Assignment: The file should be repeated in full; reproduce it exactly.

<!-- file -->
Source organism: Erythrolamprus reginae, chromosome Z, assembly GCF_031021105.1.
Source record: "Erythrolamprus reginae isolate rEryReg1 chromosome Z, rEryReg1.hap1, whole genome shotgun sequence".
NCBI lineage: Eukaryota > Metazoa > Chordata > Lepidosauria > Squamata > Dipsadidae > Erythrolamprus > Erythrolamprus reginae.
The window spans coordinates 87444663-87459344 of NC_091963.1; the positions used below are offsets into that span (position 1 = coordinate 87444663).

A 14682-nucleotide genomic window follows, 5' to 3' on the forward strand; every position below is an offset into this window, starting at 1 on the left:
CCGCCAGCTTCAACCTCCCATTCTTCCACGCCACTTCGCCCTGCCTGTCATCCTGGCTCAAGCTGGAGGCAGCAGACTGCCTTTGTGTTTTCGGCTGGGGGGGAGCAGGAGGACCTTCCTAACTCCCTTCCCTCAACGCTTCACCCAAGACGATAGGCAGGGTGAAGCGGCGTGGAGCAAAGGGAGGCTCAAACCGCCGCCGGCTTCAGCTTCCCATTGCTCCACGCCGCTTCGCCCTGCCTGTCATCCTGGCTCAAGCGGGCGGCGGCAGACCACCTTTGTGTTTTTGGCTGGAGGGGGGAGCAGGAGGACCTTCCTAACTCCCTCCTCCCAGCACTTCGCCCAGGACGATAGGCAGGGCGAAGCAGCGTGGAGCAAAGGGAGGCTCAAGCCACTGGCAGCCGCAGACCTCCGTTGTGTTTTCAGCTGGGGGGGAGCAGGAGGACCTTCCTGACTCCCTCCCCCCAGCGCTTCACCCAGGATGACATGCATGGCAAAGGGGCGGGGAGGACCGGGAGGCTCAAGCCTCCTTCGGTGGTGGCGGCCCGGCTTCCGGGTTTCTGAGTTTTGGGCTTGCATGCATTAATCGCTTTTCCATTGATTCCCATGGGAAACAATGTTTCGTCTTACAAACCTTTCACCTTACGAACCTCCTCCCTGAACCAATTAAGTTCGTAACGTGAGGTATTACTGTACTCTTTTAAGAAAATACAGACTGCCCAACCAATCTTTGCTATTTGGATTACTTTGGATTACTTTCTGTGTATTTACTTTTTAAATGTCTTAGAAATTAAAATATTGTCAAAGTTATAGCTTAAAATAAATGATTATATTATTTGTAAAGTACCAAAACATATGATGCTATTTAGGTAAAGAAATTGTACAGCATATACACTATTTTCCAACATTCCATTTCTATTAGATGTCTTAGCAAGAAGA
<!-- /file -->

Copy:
Source organism: Erythrolamprus reginae, chromosome Z, assembly GCF_031021105.1.
Source record: "Erythrolamprus reginae isolate rEryReg1 chromosome Z, rEryReg1.hap1, whole genome shotgun sequence".
NCBI lineage: Eukaryota > Metazoa > Chordata > Lepidosauria > Squamata > Dipsadidae > Erythrolamprus > Erythrolamprus reginae.
The window spans coordinates 87444663-87459344 of NC_091963.1; the positions used below are offsets into that span (position 1 = coordinate 87444663).

A 14682-nucleotide genomic window follows, 5' to 3' on the forward strand; every position below is an offset into this window, starting at 1 on the left:
CCGCCAGCTTCAACCTCCCATTCTTCCACGCCACTTCGCCCTGCCTGTCATCCTGGCTCAAGCTGGAGGCAGCAGACTGCCTTTGTGTTTTCGGCTGGGGGGGAGCAGGAGGACCTTCCTAACTCCCTTCCCTCAACGCTTCACCCAAGACGATAGGCAGGGTGAAGCGGCGTGGAGCAAAGGGAGGCTCAAACCGCCGCCGGCTTCAGCTTCCCATTGCTCCACGCCGCTTCGCCCTGCCTGTCATCCTGGCTCAAGCGGGCGGCGGCAGACCACCTTTGTGTTTTTGGCTGGAGGGGGGAGCAGGAGGACCTTCCTAACTCCCTCCTCCCAGCACTTCGCCCAGGACGATAGGCAGGGCGAAGCAGCGTGGAGCAAAGGGAGGCTCAAGCCACTGGCAGCCGCAGACCTCCGTTGTGTTTTCAGCTGGGGGGGAGCAGGAGGACCTTCCTGACTCCCTCCCCCCAGCGCTTCACCCAGGATGACATGCATGGCAAAGGGGCGGGGAGGACCGGGAGGCTCAAGCCTCCTTCGGTGGTGGCGGCCCGGCTTCCGGGTTTCTGAGTTTTGGGCTTGCATGCATTAATCGCTTTTCCATTGATTCCCATGGGAAACAATGTTTCGTCTTACAAACCTTTCACCTTACGAACCTCCTCCCTGAACCAATTAAGTTCGTAACGTGAGGTATTACTGTACTCTTTTAAGAAAATACAGACTGCCCAACCAATCTTTGCTATTTGGATTACTTTGGATTACTTTCTGTGTATTTACTTTTTAAATGTCTTAGAAATTAAAATATTGTCAAAGTTATAGCTTAAAATAAATGATTATATTATTTGTAAAGTACCAAAACATATGATGCTATTTAGGTAAAGAAATTGTACAGCATATACACTATTTTCCAACATTCCATTTCTATTAGATGTCTTAGCAAGAAGA